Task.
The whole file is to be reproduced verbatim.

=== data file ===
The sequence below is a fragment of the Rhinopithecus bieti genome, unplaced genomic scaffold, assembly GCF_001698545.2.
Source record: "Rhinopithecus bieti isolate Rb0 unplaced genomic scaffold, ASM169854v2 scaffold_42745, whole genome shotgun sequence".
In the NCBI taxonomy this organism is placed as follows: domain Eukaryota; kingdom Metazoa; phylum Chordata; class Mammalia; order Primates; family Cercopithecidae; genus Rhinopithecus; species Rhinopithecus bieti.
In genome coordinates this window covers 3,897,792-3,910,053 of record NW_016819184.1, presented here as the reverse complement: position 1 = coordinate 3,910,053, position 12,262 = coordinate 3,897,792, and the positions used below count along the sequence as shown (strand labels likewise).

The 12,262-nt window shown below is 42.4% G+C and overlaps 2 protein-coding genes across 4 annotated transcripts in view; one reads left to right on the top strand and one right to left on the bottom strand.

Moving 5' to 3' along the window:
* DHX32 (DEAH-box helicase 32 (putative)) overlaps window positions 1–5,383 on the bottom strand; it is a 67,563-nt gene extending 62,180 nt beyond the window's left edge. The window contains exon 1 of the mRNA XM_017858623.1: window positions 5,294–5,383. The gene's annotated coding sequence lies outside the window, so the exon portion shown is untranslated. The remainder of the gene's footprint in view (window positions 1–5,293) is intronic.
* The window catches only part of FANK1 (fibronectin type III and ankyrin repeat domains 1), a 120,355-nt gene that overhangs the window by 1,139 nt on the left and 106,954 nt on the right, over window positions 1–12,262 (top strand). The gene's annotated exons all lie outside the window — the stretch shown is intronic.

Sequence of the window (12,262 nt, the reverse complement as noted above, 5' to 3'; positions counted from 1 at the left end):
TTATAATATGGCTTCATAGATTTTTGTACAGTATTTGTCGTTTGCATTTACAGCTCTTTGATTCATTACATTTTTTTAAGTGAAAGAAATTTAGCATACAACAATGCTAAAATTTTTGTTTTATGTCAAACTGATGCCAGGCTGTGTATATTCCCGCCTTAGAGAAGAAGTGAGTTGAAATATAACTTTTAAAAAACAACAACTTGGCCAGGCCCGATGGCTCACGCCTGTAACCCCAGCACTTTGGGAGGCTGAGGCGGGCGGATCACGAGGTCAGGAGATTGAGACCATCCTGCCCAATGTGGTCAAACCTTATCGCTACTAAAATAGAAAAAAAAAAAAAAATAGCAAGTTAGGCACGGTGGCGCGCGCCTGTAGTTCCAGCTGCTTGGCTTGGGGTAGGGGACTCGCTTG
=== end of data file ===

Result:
The sequence below is a fragment of the Rhinopithecus bieti genome, unplaced genomic scaffold, assembly GCF_001698545.2.
Source record: "Rhinopithecus bieti isolate Rb0 unplaced genomic scaffold, ASM169854v2 scaffold_42745, whole genome shotgun sequence".
In the NCBI taxonomy this organism is placed as follows: domain Eukaryota; kingdom Metazoa; phylum Chordata; class Mammalia; order Primates; family Cercopithecidae; genus Rhinopithecus; species Rhinopithecus bieti.
In genome coordinates this window covers 3,897,792-3,910,053 of record NW_016819184.1, presented here as the reverse complement: position 1 = coordinate 3,910,053, position 12,262 = coordinate 3,897,792, and the positions used below count along the sequence as shown (strand labels likewise).

The 12,262-nt window shown below is 42.4% G+C and overlaps 2 protein-coding genes across 4 annotated transcripts in view; one reads left to right on the top strand and one right to left on the bottom strand.

Moving 5' to 3' along the window:
* DHX32 (DEAH-box helicase 32 (putative)) overlaps window positions 1–5,383 on the bottom strand; it is a 67,563-nt gene extending 62,180 nt beyond the window's left edge. The window contains exon 1 of the mRNA XM_017858623.1: window positions 5,294–5,383. The gene's annotated coding sequence lies outside the window, so the exon portion shown is untranslated. The remainder of the gene's footprint in view (window positions 1–5,293) is intronic.
* The window catches only part of FANK1 (fibronectin type III and ankyrin repeat domains 1), a 120,355-nt gene that overhangs the window by 1,139 nt on the left and 106,954 nt on the right, over window positions 1–12,262 (top strand). The gene's annotated exons all lie outside the window — the stretch shown is intronic.

Sequence of the window (12,262 nt, the reverse complement as noted above, 5' to 3'; positions counted from 1 at the left end):
TTATAATATGGCTTCATAGATTTTTGTACAGTATTTGTCGTTTGCATTTACAGCTCTTTGATTCATTACATTTTTTTAAGTGAAAGAAATTTAGCATACAACAATGCTAAAATTTTTGTTTTATGTCAAACTGATGCCAGGCTGTGTATATTCCCGCCTTAGAGAAGAAGTGAGTTGAAATATAACTTTTAAAAAACAACAACTTGGCCAGGCCCGATGGCTCACGCCTGTAACCCCAGCACTTTGGGAGGCTGAGGCGGGCGGATCACGAGGTCAGGAGATTGAGACCATCCTGCCCAATGTGGTCAAACCTTATCGCTACTAAAATAGAAAAAAAAAAAAAAATAGCAAGTTAGGCACGGTGGCGCGCGCCTGTAGTTCCAGCTGCTTGGCTTGGGGTAGGGGACTCGCTTG